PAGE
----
An accessible, in-depth introduction to fundamentalism can be found in Understanding Fundamentalism: Christian, Islamic, and Jewish Movements (Second Edition) by the late Richard T. Antoun. A professor of anthropology at the State University of New York at Binghamton, Antoun was stabbed to death in his office in December 2009. Abdulsalam S. al-Zahrani, one of his graduate students, was arrested and charged with second-degree murder. al-Zahrani's trial is set for February 22nd of this year, according to WSYR 9. In the wake of this tragedy, Antoun's work on religious studies, Middle Eastern studies, and transnational issues continue to educate readers.
Understanding Fundamentalism explores the worldview and themes at the heart of fundamentalist movements across the Abrahamic faiths. The book touches upon many influential fundamentalist persons and organizations from the 20th and 21st centuries. Antoun explores Christian fundamentalism around the globe, detailing conservative U.S. Bible colleges, right-wing groups such as Concerned Women for America, figures such as Jerry Falwell and James Dobson, and Afrikaner followers of covenant theology. Islamic fundamentalist forces such as Sayyid Qutb, Hamas, Hezbollah, and Islamic nationalist movements receive ample attention and analysis as well. Transnational forms of Islamic fundamentalism receive special attention in Understanding Fundamentalism's final chapter. Finally, Jewish fundamentalists, including ultra-orthodox Jews (haredim) and Israeli nationalists, also receive coverage, although not to the same extent as Christian and Islamic fundamentalists.
Fundamentalism is framed as an ideological rejection of and resistance against modernism and secularism. The Enlightenment, the scientific revolution, and the industrial revolution have replaced earlier religious worldviews with one of new ideas and rising expectations. Modern society, which values change over tradition and stability, is becoming increasingly pluralistic. Secular nationalism, which replaces loyalty to one's religious tradition with loyalty to the state, chafes those who see faith as supreme. Finally, colonialism and its aftermath, the rise of global superpowers (overshadowing other nations less able to compete economically and militarily), and the gap between rich and poor have resulted in feelings of marginalization and disempowerment among many people. Dizzying social change, displacement of religion from the center of society, and a sense of marginalization all fuel the passion of fundamentalists.
Antoun identifies several common characteristics of fundamentalism across Judaism, Christianity, and Islam: (1) scriptural inerrancy, (2) a search for "purity" in an "impure" world, (3) "traditioning," or treating ancient events and ideas as relevant to contemporary life, (4) totalism, or extending the reach of religion into all aspects of life, (5) activism against established institutions, (6) framing life as a struggle between good and evil, (7) selective modernization, and (8) controlled acculturation. Many of these traits reflect a longing for certainty and stability, which fundamentalist feel are lacking in our ever-changing, pluralistic world.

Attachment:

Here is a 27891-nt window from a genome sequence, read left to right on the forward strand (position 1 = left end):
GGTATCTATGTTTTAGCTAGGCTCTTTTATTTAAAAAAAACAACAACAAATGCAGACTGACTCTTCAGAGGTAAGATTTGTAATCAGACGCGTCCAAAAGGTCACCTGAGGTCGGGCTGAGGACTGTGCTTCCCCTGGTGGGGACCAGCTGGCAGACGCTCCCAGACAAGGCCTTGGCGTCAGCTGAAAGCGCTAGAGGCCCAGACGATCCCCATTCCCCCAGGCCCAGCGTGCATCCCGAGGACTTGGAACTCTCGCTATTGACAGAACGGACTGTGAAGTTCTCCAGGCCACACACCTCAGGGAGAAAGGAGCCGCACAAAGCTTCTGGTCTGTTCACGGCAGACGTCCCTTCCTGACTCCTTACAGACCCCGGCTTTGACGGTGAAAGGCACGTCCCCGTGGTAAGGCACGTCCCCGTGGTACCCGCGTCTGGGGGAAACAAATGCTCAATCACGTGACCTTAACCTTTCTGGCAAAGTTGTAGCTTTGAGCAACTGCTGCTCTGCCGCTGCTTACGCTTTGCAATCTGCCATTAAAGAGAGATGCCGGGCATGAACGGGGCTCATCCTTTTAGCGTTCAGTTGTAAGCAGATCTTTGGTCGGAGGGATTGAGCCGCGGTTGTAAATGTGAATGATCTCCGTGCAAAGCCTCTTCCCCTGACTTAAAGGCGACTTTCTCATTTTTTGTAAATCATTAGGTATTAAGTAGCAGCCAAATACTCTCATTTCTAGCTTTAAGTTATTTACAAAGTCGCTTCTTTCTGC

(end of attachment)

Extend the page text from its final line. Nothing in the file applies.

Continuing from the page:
I found Antoun's discussion of selective modernization and controlled acculturation particularly interesting. Selective modernization is a phenomenon whereby a group accepts certain technological innovations and rejects others, which has taken fascinating forms among fundamentalists. Antoun explores ways that Christian, Jewish, and Islamic fundamentalists have embraced communication technology, for instance, to promote their goals. In the U.S. Conservative Christian television, radio, and mass publications are all examples of successful selective modernization involving mass communication technology.
Controlled enculturation involves accepting a practice or idea from an outside culture and integrating it into one's belief system. U.S. Christian fundamentalist have successfully practiced controlled enculturation, Antoun observes, through the use of political parties, recreation, and contemporary worship formats. These phenomena are a reminder that fundamentalism rejects certain aspects of modernity while embracing others for its benefit.
Antoun claims that fundamentalism is an oppositional movement of the minority, a protest from people who lack political power, a claim I disagree with. While fundamentalism may be rooted in political marginalization in other countries, Christian fundamentalism has a strong presence in American politics and constitutes a sizable subculture in the U.S. I would rework Antoun's idea, arguing instead that while some Christian fundamentalists in America may claim to be marginalized, they are neither powerless nor small in number.
In conclusion, Understanding Fundamentalism identifies common themes and motivations that undergird fundamentalism, fueled by cultural, political, and economic changes in our evolving world. I recommend Antoun's book as a good introductory resource on religious fundamentalism.
To read excerpts of the second edition of Understanding Fundamentalism: Christian, Islamic, and Jewish Movements, click here.